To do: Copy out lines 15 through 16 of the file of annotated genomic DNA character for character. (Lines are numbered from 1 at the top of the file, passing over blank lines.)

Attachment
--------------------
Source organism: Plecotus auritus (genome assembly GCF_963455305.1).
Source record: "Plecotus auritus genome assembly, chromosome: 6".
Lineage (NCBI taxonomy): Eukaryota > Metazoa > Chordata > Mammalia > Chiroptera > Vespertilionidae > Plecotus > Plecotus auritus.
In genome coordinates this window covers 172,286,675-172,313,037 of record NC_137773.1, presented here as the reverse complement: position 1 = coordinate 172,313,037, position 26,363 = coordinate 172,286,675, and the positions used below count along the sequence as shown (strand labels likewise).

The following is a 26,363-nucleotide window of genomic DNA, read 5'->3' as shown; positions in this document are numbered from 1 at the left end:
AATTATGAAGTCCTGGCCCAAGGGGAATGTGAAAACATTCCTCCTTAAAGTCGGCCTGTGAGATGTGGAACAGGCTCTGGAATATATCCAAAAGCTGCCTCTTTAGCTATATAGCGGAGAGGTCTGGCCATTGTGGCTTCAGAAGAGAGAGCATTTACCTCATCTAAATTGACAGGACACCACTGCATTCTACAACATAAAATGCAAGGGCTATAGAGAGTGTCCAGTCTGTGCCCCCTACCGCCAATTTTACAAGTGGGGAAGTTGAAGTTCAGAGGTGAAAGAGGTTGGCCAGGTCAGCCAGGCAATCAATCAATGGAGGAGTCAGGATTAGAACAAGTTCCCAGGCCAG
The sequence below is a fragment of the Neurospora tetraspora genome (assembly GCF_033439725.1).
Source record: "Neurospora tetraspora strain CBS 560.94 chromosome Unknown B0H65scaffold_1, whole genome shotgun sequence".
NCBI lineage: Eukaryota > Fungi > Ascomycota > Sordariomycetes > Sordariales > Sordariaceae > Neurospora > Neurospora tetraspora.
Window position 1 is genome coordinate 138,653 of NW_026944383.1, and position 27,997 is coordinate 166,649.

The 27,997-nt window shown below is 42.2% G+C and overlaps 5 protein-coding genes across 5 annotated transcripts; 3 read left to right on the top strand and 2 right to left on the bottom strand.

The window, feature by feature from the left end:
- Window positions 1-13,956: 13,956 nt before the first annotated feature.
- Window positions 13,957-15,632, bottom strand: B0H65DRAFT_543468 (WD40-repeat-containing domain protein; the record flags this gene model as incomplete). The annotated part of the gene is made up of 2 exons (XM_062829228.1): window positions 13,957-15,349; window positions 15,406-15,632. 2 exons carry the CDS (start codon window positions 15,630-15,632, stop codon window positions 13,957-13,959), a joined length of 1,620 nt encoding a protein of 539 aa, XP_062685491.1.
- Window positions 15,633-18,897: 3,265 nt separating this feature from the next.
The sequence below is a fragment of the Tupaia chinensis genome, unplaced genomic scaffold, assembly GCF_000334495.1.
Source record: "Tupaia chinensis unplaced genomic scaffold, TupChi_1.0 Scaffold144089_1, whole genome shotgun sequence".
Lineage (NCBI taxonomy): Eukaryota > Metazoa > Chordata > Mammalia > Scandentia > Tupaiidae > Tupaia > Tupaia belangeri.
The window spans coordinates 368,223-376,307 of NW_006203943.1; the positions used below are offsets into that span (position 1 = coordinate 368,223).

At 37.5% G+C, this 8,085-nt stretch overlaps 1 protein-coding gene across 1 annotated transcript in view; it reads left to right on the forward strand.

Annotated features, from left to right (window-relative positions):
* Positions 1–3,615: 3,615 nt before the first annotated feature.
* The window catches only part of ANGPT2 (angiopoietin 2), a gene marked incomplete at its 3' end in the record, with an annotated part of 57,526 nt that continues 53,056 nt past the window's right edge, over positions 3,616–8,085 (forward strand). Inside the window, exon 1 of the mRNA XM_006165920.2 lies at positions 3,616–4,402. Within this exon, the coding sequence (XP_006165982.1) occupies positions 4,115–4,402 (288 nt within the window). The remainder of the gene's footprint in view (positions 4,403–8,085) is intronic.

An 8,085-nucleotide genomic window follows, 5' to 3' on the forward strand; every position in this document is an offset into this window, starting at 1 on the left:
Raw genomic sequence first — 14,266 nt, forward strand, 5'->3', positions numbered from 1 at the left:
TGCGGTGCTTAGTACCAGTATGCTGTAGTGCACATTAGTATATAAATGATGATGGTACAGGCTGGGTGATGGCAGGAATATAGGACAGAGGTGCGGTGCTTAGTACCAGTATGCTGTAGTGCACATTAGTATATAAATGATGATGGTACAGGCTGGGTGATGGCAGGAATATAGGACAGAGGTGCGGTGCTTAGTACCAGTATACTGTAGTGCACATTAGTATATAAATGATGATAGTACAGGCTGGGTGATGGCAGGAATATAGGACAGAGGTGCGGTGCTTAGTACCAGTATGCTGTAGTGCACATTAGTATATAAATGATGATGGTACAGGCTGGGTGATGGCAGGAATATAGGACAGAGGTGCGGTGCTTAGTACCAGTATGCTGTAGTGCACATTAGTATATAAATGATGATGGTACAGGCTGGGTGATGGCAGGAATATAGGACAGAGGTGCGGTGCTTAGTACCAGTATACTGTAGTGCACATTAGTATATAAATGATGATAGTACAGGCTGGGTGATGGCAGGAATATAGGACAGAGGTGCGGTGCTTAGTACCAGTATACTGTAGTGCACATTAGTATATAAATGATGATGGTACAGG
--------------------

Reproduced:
- Window positions 15,633-18,897: 3,265 nt separating this feature from the next.
The sequence below is a fragment of the Tupaia chinensis genome, unplaced genomic scaffold, assembly GCF_000334495.1.